Freelance Mum Meets Dr Chris

Dr Chris and Dr X and are firm favourites in our household, so when I had the chance to speak to Dr Chris when he visited Windmill Hill earlier this year, I jumped at it! He was a man on a mission, to clearly explain, some healthy alternatives, before opting for medicine ­ especially when it comes to our children.

“For most people, most of the sources of ill health in our lives are better dealt with through other means and means that will leave you feeling well, joyful, empowered, happy ­and medicine can¹t do that in a way that a good diet, decent exercise, some good friends ­ all those things, will make you feel much better”

Dr Chris

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Podcast: Business Choir

The landscape of networking is changing – in a fun and focused way! This year a Business Choir launched attracting business owners across the South West to meet, sing and do business once a week. I caught up with the brains behind the choir, vocal coach, Amy Box. She explained the benefits of singing and networking and exactly how it works.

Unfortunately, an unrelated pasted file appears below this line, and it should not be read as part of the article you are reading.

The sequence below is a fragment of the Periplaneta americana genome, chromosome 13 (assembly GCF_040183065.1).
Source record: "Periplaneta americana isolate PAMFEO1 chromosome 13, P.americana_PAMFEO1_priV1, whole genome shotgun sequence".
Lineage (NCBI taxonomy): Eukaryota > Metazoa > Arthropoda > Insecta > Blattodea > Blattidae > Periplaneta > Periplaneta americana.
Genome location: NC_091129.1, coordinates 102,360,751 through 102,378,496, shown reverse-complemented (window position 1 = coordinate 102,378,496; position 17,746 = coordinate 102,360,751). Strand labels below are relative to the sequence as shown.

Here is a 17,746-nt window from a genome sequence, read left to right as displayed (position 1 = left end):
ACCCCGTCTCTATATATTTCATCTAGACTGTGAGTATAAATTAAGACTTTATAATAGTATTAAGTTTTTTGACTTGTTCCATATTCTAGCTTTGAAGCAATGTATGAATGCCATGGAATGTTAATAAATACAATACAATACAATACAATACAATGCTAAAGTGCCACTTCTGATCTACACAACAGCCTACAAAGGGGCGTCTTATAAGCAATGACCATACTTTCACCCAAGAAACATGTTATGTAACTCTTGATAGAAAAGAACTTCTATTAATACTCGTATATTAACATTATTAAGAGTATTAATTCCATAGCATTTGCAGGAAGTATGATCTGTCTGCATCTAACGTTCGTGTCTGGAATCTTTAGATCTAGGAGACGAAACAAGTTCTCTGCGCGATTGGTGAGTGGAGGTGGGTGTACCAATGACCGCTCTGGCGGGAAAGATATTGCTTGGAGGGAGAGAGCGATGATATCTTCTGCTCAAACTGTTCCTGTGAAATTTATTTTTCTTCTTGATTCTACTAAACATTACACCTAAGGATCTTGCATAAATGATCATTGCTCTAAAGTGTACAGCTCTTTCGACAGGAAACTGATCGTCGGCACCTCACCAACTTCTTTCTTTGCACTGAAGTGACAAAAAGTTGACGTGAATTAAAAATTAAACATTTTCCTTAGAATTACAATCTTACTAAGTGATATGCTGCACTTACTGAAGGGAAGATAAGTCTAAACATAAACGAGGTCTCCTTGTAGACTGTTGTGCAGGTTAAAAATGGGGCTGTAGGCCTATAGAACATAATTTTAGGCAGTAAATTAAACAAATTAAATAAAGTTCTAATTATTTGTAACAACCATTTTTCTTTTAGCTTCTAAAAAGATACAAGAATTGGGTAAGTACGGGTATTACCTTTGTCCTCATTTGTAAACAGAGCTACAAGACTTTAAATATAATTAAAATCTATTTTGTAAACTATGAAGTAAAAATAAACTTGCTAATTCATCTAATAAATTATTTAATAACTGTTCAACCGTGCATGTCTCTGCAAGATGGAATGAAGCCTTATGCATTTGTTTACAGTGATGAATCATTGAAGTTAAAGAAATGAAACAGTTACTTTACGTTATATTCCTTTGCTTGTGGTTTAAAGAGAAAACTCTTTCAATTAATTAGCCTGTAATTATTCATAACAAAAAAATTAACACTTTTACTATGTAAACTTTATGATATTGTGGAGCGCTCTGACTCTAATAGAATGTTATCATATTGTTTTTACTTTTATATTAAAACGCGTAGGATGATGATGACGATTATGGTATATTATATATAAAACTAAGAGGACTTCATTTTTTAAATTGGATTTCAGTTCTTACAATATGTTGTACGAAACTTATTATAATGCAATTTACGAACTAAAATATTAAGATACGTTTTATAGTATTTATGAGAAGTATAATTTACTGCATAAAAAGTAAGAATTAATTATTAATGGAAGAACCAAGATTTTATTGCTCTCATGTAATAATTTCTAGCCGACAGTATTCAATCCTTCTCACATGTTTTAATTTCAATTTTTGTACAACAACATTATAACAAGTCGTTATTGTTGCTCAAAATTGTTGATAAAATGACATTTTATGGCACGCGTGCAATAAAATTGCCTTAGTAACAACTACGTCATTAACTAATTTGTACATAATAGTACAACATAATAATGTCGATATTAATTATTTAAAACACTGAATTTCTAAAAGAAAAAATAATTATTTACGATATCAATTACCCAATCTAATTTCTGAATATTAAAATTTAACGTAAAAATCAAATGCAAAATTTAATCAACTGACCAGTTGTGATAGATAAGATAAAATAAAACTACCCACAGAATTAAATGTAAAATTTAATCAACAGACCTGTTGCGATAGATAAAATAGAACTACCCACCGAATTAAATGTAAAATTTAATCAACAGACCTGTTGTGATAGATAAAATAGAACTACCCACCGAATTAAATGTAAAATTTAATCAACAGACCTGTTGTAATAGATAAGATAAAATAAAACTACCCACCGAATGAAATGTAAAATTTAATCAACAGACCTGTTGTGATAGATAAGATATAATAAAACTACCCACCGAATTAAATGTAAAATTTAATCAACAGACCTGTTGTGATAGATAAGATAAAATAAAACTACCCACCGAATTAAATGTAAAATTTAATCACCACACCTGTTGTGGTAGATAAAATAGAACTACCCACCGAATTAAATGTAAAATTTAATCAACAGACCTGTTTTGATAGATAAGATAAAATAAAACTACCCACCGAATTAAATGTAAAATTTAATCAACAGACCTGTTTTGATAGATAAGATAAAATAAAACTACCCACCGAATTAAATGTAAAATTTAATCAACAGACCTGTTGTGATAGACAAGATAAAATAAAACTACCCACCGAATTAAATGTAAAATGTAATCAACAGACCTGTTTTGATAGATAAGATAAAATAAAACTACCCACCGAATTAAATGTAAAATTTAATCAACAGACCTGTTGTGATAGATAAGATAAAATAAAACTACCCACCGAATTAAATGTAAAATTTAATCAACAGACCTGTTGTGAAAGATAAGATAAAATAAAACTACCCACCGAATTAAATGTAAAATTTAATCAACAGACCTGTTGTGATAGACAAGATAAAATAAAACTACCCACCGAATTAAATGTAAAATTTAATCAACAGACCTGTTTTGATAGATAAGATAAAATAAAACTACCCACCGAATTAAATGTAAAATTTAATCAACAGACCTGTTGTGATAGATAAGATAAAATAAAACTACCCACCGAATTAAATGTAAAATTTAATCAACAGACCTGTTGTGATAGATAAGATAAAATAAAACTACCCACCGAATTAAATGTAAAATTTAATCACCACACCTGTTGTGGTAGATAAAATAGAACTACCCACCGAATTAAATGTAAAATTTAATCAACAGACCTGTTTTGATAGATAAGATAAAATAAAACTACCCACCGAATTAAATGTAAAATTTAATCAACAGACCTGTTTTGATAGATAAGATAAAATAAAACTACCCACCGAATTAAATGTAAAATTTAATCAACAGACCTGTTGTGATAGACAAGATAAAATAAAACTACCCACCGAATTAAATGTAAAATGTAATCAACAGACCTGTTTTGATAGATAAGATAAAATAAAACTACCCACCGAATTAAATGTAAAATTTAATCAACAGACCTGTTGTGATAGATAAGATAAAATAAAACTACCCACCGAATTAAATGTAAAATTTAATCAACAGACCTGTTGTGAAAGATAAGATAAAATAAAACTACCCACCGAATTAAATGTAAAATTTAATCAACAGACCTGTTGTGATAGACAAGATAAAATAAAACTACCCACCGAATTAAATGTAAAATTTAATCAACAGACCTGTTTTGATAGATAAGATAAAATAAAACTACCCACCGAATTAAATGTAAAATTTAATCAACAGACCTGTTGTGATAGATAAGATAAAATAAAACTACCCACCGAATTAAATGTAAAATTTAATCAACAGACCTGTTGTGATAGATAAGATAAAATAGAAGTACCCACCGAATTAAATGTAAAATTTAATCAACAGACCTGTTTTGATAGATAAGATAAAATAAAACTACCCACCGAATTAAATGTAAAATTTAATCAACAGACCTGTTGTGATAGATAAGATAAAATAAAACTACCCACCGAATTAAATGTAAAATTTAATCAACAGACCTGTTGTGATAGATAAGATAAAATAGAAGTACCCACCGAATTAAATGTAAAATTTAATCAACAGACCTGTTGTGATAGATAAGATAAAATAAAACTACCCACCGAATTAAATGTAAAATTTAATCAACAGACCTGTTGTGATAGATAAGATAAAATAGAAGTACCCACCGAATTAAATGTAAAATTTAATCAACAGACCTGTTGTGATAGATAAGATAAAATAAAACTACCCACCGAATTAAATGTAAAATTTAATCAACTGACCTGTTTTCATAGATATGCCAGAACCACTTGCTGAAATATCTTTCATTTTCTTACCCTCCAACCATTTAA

“For the business owner, what happens when we sing, is we take in extra oxygen, that’s fuelling your brain, so it makes you more productive, it makes you more focused, it makes you more awake – we all need that sometimes as entrepreneurs. It gives you more confidence, which is really important as a business owner.”

Amy Box, Business Choir

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Podcast: The Importance Of Putting Your Prices Up

“It’s been four years since Freelance Mum launched. The initial pilot session was free, then we started charging a nominal fee of £5. Over the years there has been a slight increase but nothing that really reflected the level of input that actually goes into running an event. And believe me, quite literally hours go into every one – far more than you could probably imagine.”

Faye Dicker, Founder, Freelance Mum

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Imposter syndrome and how to deal with it

This fab blog was written by writer, sponsor and fellow ‘Freelance Mum’ Rin Hamburgh (who is 100% real and definitely not an imposter!). Thank you for your brillaint blog Rin.

Business owner? You? Don’t be ridiculous! You haven’t a clue what you’re talking about. You’re just making it up. There are hundreds of people out there that are far better than you. Any minute now people are going to discover that you’re a fraud.

Sound familiar? That’s the voice of Imposter Syndrome, and I’m sure most of us have heard it at some point in our lives. For some, it rarely goes away. And it can be exhausting.